“For the most part, learning offers were delivered consistently and learners generally felt supported throughout their learning experience. In most cases, the learning offers were supported by competent staff and provided with the necessary physical resources. Communications were also a strength with learners generally receiving clear and accurate information about learning services across communication channels.”
Some of the standards for which we identified room for improvement were needs analysis, design, and evaluation and accountability. The gaps in needs analysis and evaluation and accountability both revealed a need to more systematically gather data from learners, on a holistic rather than course-by-course basis. For design, the key issues were in keeping content updated, and maintaining it in six UN official languages in order to ensure accessibility. The report’s recommendations in relation to these and other findings are now being followed up by UNHCR.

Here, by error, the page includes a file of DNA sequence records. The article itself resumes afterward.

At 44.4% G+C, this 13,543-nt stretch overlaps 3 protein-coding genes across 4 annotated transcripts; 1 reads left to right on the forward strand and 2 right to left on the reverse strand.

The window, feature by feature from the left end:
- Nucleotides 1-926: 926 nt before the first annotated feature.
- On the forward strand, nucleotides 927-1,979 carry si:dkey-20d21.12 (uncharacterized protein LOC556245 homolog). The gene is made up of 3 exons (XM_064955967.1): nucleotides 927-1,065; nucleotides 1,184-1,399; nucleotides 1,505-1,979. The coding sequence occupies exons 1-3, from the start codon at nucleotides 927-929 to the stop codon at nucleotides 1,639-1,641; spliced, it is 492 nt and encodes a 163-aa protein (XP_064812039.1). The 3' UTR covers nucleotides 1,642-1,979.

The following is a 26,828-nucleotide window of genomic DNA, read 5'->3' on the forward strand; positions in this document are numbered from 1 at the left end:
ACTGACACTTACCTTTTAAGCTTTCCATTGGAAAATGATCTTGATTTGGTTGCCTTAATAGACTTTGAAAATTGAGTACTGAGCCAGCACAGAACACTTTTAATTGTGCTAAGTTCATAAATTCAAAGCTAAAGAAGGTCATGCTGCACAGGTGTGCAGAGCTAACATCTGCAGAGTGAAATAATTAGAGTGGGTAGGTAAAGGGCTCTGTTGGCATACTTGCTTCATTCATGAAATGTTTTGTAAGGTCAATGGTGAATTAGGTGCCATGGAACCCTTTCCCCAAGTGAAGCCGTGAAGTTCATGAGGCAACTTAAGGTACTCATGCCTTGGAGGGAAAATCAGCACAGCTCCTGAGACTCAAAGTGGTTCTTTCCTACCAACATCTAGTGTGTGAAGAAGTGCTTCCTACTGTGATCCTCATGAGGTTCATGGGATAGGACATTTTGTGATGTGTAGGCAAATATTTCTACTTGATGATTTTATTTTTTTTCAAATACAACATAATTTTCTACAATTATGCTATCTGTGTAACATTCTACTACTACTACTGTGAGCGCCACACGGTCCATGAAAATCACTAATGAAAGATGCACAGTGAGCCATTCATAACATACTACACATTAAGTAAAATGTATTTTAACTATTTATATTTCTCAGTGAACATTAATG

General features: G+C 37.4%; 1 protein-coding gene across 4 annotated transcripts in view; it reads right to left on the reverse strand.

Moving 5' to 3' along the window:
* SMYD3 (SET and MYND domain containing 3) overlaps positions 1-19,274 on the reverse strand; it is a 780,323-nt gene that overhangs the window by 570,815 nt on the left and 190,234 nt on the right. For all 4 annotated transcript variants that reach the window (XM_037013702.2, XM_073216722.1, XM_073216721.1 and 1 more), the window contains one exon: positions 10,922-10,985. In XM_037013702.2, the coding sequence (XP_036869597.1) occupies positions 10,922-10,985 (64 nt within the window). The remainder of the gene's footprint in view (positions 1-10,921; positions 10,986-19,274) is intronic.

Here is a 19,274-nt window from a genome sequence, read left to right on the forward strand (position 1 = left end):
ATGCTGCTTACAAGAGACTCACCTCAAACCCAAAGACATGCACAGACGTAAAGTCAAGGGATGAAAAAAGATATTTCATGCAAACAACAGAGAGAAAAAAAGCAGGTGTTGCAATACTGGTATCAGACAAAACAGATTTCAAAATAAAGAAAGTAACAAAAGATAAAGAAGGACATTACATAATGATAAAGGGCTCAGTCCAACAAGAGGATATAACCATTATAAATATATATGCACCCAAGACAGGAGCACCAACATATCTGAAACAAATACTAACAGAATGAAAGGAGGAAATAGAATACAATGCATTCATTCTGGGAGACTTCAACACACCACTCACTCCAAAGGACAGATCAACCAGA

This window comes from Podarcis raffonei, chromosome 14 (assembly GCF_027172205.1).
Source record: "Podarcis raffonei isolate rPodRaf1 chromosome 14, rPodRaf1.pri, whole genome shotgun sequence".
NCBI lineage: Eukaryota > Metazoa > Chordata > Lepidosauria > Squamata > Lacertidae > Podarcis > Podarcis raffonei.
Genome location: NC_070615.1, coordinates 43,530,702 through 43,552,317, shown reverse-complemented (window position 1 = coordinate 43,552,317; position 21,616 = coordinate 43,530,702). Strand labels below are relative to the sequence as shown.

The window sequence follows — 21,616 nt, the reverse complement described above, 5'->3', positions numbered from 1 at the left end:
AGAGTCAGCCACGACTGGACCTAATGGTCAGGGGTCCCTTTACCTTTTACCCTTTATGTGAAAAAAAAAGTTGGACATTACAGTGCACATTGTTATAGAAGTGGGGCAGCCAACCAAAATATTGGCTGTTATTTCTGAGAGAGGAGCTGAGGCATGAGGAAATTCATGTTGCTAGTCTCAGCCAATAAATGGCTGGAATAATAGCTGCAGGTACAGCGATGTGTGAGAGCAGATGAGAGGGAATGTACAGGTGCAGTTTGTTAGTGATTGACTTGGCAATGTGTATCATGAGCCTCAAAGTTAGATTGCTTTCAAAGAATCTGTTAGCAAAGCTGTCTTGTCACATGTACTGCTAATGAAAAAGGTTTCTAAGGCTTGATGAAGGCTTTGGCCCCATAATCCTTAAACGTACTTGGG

In your experience, what would you say are the main challenges humanitarian and development agencies face in ensuring their learning and development offers remain fit for purpose?
I would say the main challenges are in:
- Developing more agile learning content that is not so labour intensive. Longer more substantial programmes take so long to develop that they can easily become redundant soon after launching. With the fast pace of change the idea is to develop more agile content in module formats or bite-sized learning that is not necessarily perfect, but good to go and can be trialled, improved and iterated as time goes on. Each time it is run, it is improving and responding to the changing needs of different individuals or cohorts and it continues evolving at a faster and more economical pace.